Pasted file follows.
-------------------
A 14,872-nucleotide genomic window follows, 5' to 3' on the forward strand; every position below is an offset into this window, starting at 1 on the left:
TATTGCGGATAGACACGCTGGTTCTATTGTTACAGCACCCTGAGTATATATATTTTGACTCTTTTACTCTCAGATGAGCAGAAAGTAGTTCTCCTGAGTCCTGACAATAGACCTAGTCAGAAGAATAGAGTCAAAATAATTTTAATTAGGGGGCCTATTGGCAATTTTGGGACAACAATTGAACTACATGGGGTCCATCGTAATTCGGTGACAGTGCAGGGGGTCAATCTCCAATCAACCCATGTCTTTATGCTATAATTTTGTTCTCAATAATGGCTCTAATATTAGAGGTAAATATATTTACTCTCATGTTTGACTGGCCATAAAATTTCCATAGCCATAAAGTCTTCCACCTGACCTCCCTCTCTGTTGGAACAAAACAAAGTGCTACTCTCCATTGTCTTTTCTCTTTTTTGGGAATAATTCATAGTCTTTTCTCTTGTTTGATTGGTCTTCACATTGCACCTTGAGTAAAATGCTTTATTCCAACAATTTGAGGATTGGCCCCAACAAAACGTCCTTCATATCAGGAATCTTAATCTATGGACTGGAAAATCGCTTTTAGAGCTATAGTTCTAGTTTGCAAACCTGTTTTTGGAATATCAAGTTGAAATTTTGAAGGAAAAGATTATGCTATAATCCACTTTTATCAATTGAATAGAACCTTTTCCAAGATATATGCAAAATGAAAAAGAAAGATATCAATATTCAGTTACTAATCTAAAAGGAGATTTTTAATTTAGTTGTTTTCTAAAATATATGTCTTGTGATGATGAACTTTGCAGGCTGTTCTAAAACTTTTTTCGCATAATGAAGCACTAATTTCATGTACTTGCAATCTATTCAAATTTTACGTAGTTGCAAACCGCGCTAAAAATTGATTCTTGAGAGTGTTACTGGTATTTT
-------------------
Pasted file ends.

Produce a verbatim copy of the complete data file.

A 14,872-nucleotide genomic window follows, 5' to 3' on the forward strand; every position below is an offset into this window, starting at 1 on the left:
TATTGCGGATAGACACGCTGGTTCTATTGTTACAGCACCCTGAGTATATATATTTTGACTCTTTTACTCTCAGATGAGCAGAAAGTAGTTCTCCTGAGTCCTGACAATAGACCTAGTCAGAAGAATAGAGTCAAAATAATTTTAATTAGGGGGCCTATTGGCAATTTTGGGACAACAATTGAACTACATGGGGTCCATCGTAATTCGGTGACAGTGCAGGGGGTCAATCTCCAATCAACCCATGTCTTTATGCTATAATTTTGTTCTCAATAATGGCTCTAATATTAGAGGTAAATATATTTACTCTCATGTTTGACTGGCCATAAAATTTCCATAGCCATAAAGTCTTCCACCTGACCTCCCTCTCTGTTGGAACAAAACAAAGTGCTACTCTCCATTGTCTTTTCTCTTTTTTGGGAATAATTCATAGTCTTTTCTCTTGTTTGATTGGTCTTCACATTGCACCTTGAGTAAAATGCTTTATTCCAACAATTTGAGGATTGGCCCCAACAAAACGTCCTTCATATCAGGAATCTTAATCTATGGACTGGAAAATCGCTTTTAGAGCTATAGTTCTAGTTTGCAAACCTGTTTTTGGAATATCAAGTTGAAATTTTGAAGGAAAAGATTATGCTATAATCCACTTTTATCAATTGAATAGAACCTTTTCCAAGATATATGCAAAATGAAAAAGAAAGATATCAATATTCAGTTACTAATCTAAAAGGAGATTTTTAATTTAGTTGTTTTCTAAAATATATGTCTTGTGATGATGAACTTTGCAGGCTGTTCTAAAACTTTTTTCGCATAATGAAGCACTAATTTCATGTACTTGCAATCTATTCAAATTTTACGTAGTTGCAAACCGCGCTAAAAATTGATTCTTGAGAGTGTTACTGGTATTTT